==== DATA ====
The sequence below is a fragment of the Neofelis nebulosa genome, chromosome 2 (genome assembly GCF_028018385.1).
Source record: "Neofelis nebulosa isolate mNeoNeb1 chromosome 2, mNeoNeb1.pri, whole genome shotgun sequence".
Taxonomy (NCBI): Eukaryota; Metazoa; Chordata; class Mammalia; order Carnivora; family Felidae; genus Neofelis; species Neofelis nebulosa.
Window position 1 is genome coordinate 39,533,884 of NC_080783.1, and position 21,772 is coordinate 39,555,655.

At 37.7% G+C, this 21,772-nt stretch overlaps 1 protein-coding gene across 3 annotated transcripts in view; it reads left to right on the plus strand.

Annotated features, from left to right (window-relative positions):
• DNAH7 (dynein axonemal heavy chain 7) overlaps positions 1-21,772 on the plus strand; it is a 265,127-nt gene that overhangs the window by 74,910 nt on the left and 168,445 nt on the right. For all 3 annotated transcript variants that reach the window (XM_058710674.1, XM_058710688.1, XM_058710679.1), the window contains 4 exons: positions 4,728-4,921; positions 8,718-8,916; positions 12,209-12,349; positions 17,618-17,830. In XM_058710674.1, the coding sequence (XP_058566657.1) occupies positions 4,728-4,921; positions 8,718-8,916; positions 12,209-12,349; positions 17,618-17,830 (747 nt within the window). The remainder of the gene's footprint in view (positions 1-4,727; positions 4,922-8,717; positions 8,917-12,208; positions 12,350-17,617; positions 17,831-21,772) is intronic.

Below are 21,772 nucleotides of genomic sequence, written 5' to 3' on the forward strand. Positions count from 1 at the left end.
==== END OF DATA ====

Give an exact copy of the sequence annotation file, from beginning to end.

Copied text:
The sequence below is a fragment of the Neofelis nebulosa genome, chromosome 2 (genome assembly GCF_028018385.1).
Source record: "Neofelis nebulosa isolate mNeoNeb1 chromosome 2, mNeoNeb1.pri, whole genome shotgun sequence".
Taxonomy (NCBI): Eukaryota; Metazoa; Chordata; class Mammalia; order Carnivora; family Felidae; genus Neofelis; species Neofelis nebulosa.
Window position 1 is genome coordinate 39,533,884 of NC_080783.1, and position 21,772 is coordinate 39,555,655.

At 37.7% G+C, this 21,772-nt stretch overlaps 1 protein-coding gene across 3 annotated transcripts in view; it reads left to right on the plus strand.

Annotated features, from left to right (window-relative positions):
• DNAH7 (dynein axonemal heavy chain 7) overlaps positions 1-21,772 on the plus strand; it is a 265,127-nt gene that overhangs the window by 74,910 nt on the left and 168,445 nt on the right. For all 3 annotated transcript variants that reach the window (XM_058710674.1, XM_058710688.1, XM_058710679.1), the window contains 4 exons: positions 4,728-4,921; positions 8,718-8,916; positions 12,209-12,349; positions 17,618-17,830. In XM_058710674.1, the coding sequence (XP_058566657.1) occupies positions 4,728-4,921; positions 8,718-8,916; positions 12,209-12,349; positions 17,618-17,830 (747 nt within the window). The remainder of the gene's footprint in view (positions 1-4,727; positions 4,922-8,717; positions 8,917-12,208; positions 12,350-17,617; positions 17,831-21,772) is intronic.

Below are 21,772 nucleotides of genomic sequence, written 5' to 3' on the forward strand. Positions count from 1 at the left end.